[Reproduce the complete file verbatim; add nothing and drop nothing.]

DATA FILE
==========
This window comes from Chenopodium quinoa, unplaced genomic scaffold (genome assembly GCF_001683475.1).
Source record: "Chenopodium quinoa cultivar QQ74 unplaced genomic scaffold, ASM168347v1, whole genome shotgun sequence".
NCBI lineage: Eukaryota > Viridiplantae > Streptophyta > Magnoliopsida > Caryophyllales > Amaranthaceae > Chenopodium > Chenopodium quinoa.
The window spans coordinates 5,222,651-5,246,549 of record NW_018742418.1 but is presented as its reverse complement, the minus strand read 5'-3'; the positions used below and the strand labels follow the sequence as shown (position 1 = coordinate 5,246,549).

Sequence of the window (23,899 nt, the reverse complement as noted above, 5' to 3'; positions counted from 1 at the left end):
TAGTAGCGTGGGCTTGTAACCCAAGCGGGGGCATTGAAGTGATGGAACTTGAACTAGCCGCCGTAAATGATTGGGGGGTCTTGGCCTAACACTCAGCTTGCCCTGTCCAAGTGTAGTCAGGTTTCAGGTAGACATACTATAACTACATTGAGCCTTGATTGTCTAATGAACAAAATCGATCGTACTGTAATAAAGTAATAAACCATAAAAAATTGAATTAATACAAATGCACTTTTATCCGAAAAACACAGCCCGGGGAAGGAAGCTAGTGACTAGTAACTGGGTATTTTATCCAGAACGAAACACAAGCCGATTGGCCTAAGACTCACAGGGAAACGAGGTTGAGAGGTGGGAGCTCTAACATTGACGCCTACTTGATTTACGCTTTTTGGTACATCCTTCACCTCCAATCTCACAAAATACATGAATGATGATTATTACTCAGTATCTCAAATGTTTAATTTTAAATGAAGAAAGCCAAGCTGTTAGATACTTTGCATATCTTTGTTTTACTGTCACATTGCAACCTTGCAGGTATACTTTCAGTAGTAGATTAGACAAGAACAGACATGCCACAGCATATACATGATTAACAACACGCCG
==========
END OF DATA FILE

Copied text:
This window comes from Chenopodium quinoa, unplaced genomic scaffold (genome assembly GCF_001683475.1).
Source record: "Chenopodium quinoa cultivar QQ74 unplaced genomic scaffold, ASM168347v1, whole genome shotgun sequence".
NCBI lineage: Eukaryota > Viridiplantae > Streptophyta > Magnoliopsida > Caryophyllales > Amaranthaceae > Chenopodium > Chenopodium quinoa.
The window spans coordinates 5,222,651-5,246,549 of record NW_018742418.1 but is presented as its reverse complement, the minus strand read 5'-3'; the positions used below and the strand labels follow the sequence as shown (position 1 = coordinate 5,246,549).

Sequence of the window (23,899 nt, the reverse complement as noted above, 5' to 3'; positions counted from 1 at the left end):
TAGTAGCGTGGGCTTGTAACCCAAGCGGGGGCATTGAAGTGATGGAACTTGAACTAGCCGCCGTAAATGATTGGGGGGTCTTGGCCTAACACTCAGCTTGCCCTGTCCAAGTGTAGTCAGGTTTCAGGTAGACATACTATAACTACATTGAGCCTTGATTGTCTAATGAACAAAATCGATCGTACTGTAATAAAGTAATAAACCATAAAAAATTGAATTAATACAAATGCACTTTTATCCGAAAAACACAGCCCGGGGAAGGAAGCTAGTGACTAGTAACTGGGTATTTTATCCAGAACGAAACACAAGCCGATTGGCCTAAGACTCACAGGGAAACGAGGTTGAGAGGTGGGAGCTCTAACATTGACGCCTACTTGATTTACGCTTTTTGGTACATCCTTCACCTCCAATCTCACAAAATACATGAATGATGATTATTACTCAGTATCTCAAATGTTTAATTTTAAATGAAGAAAGCCAAGCTGTTAGATACTTTGCATATCTTTGTTTTACTGTCACATTGCAACCTTGCAGGTATACTTTCAGTAGTAGATTAGACAAGAACAGACATGCCACAGCATATACATGATTAACAACACGCCG